Just before his 1982 tax hike, Reagan met with what he called "some of my old friends from Human Events" (he mentioned Ryskind and M. Stanton Evans),[16] who warned him about "disloyal" White House staff (in particular James Baker) who favored making a deal on taxes with the Democratic Congress. (Reagan subsequently made such a deal, in which for each $1 in higher taxes Congress promised $3 in spending cuts; Reagan delivered the tax hike, but Congress reneged, actually increasing spending.)[17]

At the 1986 Reykjavík Summit, Reagan told Soviet Premier Mikhail Gorbachev that he could not give up the Strategic Defense Initiative because "'...the people who were the most outspoken critics of the Soviet Union over the years’—he mentioned his favorite paper, Human Events," according to Reeves, "‘They’re kicking my brains out’."[18]

"Most Harmful Books" list[edit]

In 2005, Human Events published a list of Ten Most Harmful Books of the 19th and 20th Centuries[1]:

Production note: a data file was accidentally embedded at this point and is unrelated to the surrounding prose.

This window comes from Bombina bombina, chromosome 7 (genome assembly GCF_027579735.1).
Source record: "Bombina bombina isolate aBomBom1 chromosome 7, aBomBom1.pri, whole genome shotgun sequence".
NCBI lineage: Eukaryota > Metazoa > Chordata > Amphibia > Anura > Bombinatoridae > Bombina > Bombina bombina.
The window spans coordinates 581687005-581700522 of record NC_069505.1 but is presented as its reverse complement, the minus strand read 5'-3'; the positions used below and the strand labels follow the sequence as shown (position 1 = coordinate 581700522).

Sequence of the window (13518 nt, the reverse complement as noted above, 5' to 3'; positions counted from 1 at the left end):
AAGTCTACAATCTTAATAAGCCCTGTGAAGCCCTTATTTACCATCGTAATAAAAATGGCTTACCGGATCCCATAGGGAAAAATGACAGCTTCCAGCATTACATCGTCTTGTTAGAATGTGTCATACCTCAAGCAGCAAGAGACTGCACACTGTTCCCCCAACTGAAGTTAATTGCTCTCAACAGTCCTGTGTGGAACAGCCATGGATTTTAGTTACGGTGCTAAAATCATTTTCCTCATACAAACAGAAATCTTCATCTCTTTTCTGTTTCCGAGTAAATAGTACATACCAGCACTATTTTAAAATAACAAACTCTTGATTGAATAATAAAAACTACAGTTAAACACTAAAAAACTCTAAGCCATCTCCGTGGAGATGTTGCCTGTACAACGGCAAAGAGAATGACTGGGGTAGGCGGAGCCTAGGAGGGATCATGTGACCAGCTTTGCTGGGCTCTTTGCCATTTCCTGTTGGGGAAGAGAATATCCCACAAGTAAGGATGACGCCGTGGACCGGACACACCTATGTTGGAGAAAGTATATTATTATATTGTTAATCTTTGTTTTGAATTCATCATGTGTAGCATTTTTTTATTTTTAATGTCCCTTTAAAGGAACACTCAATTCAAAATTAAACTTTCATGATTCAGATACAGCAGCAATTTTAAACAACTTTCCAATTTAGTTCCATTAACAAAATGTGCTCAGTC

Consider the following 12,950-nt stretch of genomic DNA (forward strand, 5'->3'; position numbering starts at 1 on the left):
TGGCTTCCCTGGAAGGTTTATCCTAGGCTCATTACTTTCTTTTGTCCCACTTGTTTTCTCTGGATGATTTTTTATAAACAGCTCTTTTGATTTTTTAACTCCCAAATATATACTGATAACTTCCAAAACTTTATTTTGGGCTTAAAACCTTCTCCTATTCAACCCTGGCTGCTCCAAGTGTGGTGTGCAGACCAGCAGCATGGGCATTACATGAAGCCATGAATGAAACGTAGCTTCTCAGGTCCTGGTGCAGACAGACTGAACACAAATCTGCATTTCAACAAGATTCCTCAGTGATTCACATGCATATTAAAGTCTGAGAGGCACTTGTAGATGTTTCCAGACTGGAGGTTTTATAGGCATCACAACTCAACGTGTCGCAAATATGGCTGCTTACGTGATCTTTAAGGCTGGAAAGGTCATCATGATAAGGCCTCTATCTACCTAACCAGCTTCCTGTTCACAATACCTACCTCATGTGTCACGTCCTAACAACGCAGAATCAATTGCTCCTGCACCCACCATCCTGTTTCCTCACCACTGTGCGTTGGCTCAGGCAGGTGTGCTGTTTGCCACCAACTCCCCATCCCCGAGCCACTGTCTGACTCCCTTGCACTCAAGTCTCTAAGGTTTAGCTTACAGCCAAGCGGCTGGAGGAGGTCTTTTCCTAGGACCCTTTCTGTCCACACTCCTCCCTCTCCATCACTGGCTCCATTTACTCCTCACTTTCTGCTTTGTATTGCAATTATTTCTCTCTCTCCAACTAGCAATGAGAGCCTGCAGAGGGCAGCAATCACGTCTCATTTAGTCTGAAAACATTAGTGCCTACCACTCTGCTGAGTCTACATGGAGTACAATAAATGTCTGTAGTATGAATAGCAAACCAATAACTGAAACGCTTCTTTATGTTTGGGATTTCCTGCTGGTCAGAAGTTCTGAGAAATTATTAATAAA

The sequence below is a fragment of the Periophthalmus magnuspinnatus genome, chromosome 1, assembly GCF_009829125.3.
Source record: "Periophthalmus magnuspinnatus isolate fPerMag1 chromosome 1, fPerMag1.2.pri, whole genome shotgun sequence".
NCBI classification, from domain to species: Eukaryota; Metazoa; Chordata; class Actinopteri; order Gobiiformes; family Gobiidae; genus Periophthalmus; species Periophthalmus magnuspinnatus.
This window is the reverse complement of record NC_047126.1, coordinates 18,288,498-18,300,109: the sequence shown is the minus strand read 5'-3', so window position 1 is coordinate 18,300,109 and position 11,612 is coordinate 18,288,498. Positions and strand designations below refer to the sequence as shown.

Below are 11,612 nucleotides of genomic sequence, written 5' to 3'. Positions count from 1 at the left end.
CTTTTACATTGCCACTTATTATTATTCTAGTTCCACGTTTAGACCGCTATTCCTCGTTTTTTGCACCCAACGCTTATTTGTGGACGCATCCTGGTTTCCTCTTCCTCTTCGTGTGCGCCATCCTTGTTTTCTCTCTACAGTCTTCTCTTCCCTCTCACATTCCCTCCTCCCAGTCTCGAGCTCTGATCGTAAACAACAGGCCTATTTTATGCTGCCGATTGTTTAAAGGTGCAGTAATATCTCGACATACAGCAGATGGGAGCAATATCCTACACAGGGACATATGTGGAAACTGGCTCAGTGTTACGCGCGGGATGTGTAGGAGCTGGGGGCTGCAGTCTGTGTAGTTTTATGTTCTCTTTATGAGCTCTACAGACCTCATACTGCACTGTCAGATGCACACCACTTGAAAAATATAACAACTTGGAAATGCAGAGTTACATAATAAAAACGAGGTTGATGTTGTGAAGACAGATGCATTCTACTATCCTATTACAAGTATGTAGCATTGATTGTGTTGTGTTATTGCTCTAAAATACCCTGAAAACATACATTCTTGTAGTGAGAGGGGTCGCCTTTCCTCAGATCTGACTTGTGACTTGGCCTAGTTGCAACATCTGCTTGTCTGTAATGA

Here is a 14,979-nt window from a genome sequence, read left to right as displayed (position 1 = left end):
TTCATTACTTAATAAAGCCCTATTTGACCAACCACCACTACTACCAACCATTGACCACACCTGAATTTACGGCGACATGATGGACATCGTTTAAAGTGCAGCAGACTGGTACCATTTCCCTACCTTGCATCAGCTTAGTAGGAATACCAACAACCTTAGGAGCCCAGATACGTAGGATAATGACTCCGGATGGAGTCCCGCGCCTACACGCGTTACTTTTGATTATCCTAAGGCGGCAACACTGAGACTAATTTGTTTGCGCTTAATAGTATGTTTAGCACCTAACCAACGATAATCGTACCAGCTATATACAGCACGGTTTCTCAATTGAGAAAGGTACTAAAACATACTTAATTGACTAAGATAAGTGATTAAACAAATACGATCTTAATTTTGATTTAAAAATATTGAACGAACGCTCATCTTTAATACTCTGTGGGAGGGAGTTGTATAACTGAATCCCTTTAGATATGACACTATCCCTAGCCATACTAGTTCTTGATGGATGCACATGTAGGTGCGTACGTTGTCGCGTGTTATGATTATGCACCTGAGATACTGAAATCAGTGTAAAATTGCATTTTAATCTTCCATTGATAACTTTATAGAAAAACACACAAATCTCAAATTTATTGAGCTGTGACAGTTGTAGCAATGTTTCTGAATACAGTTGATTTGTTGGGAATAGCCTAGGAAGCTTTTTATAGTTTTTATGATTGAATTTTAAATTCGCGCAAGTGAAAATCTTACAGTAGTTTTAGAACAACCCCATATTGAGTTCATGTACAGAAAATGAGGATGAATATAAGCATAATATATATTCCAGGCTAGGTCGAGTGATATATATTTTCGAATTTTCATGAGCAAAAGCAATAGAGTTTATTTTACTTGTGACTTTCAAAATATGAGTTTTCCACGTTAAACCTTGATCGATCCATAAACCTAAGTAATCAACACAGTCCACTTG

1. The Communist Manifesto, by Karl Marx and Friedrich Engels
  2. Mein Kampf, by Adolf Hitler
  3. Quotations from Chairman Mao Zedong, by Mao Zedong
  4. Sexual Behavior in the Human Male, by Alfred Kinsey
  5. Democracy and Education, by John Dewey
  6. Das Kapital, by Karl Marx
  7. The Feminine Mystique, by Betty Friedan
  8. The Course in Positive Philosophy, by Auguste Comte
  9. Beyond Good and Evil, by Friedrich Nietzsche
  10. General Theory of Employment, Interest and Money, by John Maynard Keynes

Twenty books received honorable mention, including The Origin of Species, by Charles Darwin, Unsafe at any Speed by Ralph Nader and Silent Spring, by Rachel Carson.

Conservative of the Year award[edit]

YearChoiceLifetimePositionNotes
1998Ken Starrb. 1946Independent Counselor
1999Ronald Reaganb. 1911 d. 2004PresidentMan of the Century